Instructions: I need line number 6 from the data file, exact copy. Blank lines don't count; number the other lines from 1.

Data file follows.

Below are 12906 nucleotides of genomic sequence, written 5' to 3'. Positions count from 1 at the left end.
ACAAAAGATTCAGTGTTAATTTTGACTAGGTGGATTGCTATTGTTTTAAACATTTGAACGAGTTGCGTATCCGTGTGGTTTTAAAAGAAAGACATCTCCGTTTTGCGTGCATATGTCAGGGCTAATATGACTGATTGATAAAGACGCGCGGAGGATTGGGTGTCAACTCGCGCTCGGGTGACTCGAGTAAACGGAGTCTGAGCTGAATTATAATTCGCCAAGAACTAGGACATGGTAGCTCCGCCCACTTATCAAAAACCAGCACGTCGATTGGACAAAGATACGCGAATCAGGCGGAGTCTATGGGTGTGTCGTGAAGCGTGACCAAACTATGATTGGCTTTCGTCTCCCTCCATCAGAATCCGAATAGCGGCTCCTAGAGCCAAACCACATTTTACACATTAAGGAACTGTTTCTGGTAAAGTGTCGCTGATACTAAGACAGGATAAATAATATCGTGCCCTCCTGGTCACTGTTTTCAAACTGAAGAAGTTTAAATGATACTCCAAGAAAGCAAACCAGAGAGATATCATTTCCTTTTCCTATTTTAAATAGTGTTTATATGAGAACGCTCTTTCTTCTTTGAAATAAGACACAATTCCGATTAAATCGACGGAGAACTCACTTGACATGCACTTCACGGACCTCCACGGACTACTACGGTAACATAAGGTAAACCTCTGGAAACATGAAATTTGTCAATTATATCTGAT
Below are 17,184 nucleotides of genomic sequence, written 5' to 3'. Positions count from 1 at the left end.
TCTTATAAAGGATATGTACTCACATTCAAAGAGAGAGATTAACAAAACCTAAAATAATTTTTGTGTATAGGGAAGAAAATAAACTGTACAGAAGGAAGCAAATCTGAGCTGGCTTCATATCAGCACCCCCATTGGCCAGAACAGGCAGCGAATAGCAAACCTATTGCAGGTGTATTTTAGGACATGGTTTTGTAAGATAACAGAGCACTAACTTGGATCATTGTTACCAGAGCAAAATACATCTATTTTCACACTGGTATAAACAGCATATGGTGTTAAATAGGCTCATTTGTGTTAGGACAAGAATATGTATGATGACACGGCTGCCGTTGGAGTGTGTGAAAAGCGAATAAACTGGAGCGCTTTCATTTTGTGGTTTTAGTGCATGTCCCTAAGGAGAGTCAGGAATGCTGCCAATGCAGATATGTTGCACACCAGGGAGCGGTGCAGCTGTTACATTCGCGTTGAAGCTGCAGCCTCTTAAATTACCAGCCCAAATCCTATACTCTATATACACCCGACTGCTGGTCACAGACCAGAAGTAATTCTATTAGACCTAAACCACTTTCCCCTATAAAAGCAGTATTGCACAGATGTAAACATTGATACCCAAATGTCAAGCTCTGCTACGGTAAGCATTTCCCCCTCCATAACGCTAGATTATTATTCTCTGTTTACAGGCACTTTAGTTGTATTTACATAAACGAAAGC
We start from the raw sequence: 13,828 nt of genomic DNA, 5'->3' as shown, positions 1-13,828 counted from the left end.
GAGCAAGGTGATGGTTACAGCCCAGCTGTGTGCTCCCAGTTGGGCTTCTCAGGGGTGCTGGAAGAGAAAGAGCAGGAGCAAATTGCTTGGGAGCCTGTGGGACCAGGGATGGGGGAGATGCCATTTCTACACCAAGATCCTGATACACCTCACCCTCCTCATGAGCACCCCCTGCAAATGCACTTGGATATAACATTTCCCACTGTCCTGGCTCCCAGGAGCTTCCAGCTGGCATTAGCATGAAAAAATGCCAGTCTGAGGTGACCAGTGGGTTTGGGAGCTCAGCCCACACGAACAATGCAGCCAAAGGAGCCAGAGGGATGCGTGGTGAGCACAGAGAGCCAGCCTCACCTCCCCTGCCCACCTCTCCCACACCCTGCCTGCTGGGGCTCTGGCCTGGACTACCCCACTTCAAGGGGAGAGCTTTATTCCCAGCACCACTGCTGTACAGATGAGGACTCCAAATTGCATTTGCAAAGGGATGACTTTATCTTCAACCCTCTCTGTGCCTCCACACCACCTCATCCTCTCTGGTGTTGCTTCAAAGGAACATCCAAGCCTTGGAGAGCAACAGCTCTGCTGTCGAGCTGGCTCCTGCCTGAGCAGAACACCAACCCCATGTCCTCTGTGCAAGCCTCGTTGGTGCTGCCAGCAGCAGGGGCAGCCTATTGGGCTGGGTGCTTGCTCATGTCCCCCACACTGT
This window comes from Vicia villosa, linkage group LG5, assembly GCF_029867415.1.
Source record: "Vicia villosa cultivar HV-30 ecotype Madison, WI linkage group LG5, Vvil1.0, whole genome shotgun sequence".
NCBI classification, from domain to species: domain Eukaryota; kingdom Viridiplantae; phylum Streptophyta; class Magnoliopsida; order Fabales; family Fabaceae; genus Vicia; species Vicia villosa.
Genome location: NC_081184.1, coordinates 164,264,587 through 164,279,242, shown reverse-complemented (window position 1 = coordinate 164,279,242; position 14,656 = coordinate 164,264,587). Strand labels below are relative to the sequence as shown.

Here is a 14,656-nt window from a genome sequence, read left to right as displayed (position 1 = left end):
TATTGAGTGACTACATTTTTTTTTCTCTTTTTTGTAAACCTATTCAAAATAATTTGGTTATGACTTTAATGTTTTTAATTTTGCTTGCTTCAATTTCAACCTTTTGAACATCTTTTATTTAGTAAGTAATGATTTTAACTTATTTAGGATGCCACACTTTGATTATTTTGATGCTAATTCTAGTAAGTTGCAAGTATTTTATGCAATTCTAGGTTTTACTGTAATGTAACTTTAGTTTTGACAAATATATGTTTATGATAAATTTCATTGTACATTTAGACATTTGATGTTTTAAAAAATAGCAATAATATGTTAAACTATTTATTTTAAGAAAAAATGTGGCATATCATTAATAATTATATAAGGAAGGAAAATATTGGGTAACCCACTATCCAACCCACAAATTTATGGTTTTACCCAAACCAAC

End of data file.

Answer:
GAGCAAGGTGATGGTTACAGCCCAGCTGTGTGCTCCCAGTTGGGCTTCTCAGGGGTGCTGGAAGAGAAAGAGCAGGAGCAAATTGCTTGGGAGCCTGTGGGACCAGGGATGGGGGAGATGCCATTTCTACACCAAGATCCTGATACACCTCACCCTCCTCATGAGCACCCCCTGCAAATGCACTTGGATATAACATTTCCCACTGTCCTGGCTCCCAGGAGCTTCCAGCTGGCATTAGCATGAAAAAATGCCAGTCTGAGGTGACCAGTGGGTTTGGGAGCTCAGCCCACACGAACAATGCAGCCAAAGGAGCCAGAGGGATGCGTGGTGAGCACAGAGAGCCAGCCTCACCTCCCCTGCCCACCTCTCCCACACCCTGCCTGCTGGGGCTCTGGCCTGGACTACCCCACTTCAAGGGGAGAGCTTTATTCCCAGCACCACTGCTGTACAGATGAGGACTCCAAATTGCATTTGCAAAGGGATGACTTTATCTTCAACCCTCTCTGTGCCTCCACACCACCTCATCCTCTCTGGTGTTGCTTCAAAGGAACATCCAAGCCTTGGAGAGCAACAGCTCTGCTGTCGAGCTGGCTCCTGCCTGAGCAGAACACCAACCCCATGTCCTCTGTGCAAGCCTCGTTGGTGCTGCCAGCAGCAGGGGCAGCCTATTGGGCTGGGTGCTTGCTCATGTCCCCCACACTGT